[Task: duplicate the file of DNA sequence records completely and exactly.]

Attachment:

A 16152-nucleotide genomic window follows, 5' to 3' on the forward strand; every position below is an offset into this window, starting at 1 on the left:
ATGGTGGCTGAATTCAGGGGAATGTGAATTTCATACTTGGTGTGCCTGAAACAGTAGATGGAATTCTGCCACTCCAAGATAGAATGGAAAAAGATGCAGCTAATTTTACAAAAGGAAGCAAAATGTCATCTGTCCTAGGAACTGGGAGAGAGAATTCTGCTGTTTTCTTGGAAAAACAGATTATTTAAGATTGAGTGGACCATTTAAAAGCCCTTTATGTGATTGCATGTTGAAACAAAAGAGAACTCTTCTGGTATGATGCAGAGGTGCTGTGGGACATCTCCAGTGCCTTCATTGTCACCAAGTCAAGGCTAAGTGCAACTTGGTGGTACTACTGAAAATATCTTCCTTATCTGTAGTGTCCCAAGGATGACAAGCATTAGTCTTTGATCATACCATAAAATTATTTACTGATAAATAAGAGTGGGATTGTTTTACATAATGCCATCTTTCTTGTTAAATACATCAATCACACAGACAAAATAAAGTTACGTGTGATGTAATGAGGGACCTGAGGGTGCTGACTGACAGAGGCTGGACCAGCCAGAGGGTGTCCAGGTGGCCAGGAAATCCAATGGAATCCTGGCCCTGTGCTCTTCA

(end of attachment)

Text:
A 16152-nucleotide genomic window follows, 5' to 3' on the forward strand; every position below is an offset into this window, starting at 1 on the left:
ATGGTGGCTGAATTCAGGGGAATGTGAATTTCATACTTGGTGTGCCTGAAACAGTAGATGGAATTCTGCCACTCCAAGATAGAATGGAAAAAGATGCAGCTAATTTTACAAAAGGAAGCAAAATGTCATCTGTCCTAGGAACTGGGAGAGAGAATTCTGCTGTTTTCTTGGAAAAACAGATTATTTAAGATTGAGTGGACCATTTAAAAGCCCTTTATGTGATTGCATGTTGAAACAAAAGAGAACTCTTCTGGTATGATGCAGAGGTGCTGTGGGACATCTCCAGTGCCTTCATTGTCACCAAGTCAAGGCTAAGTGCAACTTGGTGGTACTACTGAAAATATCTTCCTTATCTGTAGTGTCCCAAGGATGACAAGCATTAGTCTTTGATCATACCATAAAATTATTTACTGATAAATAAGAGTGGGATTGTTTTACATAATGCCATCTTTCTTGTTAAATACATCAATCACACAGACAAAATAAAGTTACGTGTGATGTAATGAGGGACCTGAGGGTGCTGACTGACAGAGGCTGGACCAGCCAGAGGGTGTCCAGGTGGCCAGGAAATCCAATGGAATCCTGGCCCTGTGCTCTTCA